How To: Get Your Kids Into Gardening
If you have fond childhood memories of helping your parents tend to their garden, it’s time to pay it forward with your kids. In addition to being incredibly therapeutic, the benefits of gardening are manifold. Below, we discuss the benefits of teaching your kids to garden while they’re young, as well as some tips and tricks for getting (and keeping) them interested.
Gardening can help kids develop sensory development
Gardening is a great way for your kids to engage and explore their senses, including smell, touch, and sight. Gardening while young can also help develop motor skills, build hand-eye coordination, and get some exercise and fresh air while they’re at it.
Gardening can supplement academic development
The process of gardening requires precision and plenty of measuring and counting. As such, gardening can help develop numeracy and literacy skills. Just make sure you are giving your little ones plenty of tasks, such as counting seeds and measuring where to plant them.
Gardening teaches responsibility and patience
Gardening is not something that yields quick reward; rather, it forces you to work hard and wait patiently for the outcome. This is an important lesson to teach your kids, who are likely used to receiving instant gratification from technology.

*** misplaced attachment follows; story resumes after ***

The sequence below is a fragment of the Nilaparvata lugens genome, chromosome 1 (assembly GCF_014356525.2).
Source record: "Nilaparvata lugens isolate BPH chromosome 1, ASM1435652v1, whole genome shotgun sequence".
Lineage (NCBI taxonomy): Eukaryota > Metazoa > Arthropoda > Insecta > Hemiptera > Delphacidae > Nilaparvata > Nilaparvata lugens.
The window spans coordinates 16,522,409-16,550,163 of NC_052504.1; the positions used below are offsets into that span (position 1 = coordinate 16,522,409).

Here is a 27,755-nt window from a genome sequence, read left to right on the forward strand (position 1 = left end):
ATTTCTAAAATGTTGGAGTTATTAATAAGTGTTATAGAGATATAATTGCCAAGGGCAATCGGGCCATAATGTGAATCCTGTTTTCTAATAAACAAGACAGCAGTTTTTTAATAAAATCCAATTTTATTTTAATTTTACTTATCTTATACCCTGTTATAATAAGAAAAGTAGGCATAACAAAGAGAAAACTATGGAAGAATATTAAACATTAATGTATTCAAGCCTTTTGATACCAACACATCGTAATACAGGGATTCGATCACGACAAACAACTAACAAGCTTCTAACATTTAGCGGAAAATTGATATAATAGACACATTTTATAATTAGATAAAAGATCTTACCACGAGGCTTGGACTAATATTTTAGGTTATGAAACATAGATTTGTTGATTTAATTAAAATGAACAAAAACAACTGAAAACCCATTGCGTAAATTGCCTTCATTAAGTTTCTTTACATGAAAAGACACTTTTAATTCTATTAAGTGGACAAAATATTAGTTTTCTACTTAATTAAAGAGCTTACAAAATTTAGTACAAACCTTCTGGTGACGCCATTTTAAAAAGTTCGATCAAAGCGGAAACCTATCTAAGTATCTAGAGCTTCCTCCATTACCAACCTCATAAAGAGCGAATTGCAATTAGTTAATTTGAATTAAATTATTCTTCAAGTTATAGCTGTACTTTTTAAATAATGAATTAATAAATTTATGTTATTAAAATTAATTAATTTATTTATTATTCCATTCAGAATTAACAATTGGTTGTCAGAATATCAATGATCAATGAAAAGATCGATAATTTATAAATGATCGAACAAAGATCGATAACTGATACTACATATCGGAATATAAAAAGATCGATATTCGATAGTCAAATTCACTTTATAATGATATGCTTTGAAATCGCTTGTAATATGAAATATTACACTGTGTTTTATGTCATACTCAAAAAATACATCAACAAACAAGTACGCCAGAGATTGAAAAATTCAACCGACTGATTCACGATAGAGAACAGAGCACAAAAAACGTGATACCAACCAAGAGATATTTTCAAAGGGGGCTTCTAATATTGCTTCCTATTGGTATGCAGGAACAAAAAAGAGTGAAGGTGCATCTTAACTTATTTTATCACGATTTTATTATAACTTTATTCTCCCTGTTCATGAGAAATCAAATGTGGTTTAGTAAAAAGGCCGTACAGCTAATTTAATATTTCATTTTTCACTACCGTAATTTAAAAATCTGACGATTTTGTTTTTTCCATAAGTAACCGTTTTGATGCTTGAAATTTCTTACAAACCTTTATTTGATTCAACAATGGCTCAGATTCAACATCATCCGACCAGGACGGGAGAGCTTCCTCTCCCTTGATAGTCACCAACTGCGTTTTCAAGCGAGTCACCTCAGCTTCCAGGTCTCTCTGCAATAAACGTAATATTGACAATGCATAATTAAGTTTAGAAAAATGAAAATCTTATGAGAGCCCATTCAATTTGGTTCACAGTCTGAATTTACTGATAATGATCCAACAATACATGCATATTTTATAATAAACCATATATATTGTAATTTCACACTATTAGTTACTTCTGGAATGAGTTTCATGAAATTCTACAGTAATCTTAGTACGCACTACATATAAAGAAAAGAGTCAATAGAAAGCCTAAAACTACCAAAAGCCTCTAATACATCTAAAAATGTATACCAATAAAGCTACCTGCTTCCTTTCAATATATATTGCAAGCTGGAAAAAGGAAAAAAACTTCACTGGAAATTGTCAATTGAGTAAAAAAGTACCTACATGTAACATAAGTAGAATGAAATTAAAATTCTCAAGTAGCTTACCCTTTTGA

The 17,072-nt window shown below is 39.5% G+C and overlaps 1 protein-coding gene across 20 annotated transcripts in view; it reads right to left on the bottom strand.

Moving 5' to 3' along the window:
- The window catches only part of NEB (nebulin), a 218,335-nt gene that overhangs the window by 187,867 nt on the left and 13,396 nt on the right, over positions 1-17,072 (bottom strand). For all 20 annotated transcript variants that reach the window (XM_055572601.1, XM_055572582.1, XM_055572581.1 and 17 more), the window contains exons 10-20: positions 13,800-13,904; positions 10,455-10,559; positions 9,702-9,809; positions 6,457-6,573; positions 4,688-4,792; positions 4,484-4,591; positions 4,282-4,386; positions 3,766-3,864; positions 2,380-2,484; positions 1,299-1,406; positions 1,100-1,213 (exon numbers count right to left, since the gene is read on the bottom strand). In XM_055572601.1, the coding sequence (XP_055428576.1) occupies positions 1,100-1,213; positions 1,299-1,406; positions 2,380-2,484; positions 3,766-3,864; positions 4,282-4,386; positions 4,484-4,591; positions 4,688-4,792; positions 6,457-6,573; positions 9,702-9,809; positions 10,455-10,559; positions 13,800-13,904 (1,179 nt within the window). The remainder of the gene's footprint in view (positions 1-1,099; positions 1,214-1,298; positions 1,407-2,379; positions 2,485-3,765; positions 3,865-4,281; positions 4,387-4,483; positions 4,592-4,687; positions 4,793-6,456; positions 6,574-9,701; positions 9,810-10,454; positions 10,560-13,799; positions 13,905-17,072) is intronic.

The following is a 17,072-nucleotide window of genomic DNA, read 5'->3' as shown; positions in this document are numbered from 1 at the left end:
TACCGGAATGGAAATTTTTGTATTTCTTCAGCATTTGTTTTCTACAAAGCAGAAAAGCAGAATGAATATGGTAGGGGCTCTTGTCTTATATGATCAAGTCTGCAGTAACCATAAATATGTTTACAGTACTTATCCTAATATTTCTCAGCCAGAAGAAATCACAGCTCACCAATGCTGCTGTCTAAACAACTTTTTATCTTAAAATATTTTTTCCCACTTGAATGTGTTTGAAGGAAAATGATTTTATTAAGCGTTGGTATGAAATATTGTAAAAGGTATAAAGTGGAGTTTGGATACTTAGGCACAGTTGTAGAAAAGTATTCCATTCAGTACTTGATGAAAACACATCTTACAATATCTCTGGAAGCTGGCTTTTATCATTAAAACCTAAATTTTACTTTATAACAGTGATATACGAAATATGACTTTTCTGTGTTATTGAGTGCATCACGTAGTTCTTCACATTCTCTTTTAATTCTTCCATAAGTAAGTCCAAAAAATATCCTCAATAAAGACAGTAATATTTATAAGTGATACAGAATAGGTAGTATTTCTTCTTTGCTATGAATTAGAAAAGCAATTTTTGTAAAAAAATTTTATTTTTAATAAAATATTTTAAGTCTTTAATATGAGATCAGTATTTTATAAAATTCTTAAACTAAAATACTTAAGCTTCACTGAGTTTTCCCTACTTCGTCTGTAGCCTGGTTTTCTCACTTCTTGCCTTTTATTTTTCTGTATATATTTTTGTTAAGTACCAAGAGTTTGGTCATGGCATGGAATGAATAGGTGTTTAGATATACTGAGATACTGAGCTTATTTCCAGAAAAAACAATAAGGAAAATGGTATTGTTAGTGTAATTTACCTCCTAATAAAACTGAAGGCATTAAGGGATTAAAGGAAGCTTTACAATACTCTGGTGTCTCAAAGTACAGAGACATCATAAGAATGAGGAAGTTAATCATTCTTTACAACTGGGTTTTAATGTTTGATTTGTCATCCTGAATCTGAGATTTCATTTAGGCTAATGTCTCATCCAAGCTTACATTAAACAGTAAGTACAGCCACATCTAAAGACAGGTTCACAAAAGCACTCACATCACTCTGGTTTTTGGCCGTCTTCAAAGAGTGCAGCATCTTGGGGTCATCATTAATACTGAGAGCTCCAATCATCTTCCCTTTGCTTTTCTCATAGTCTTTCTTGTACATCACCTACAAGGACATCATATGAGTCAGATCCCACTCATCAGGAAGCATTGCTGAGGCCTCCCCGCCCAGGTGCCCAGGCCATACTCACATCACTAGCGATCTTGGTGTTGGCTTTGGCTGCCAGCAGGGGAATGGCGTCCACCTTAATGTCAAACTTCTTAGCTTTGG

Tips for getting your kids started in the garden:
- Let them decide what they want to plant. Before you even go outside, have a conversation with your kids about what they would like to plant. If they are young, provide them with a few options. This is also a great opportunity to get them to eat more vegetables since they’re more likely to eat something they’ve grown themselves.
- Delegate to them. Giving your kids specific tasks, such as watering, weeding, or counting, will help to keep them engaged and make them feel responsible.
- Gift them cool gear and gadgets. During the initial phases of gardening, your kids won’t see much tangible reward for all their hard work. This can lead to them feeling discouraged and disinterested over time. Rewarding them with gardening gear of their very own is a great way to keep them engaged and give them a sense of ownership in the garden.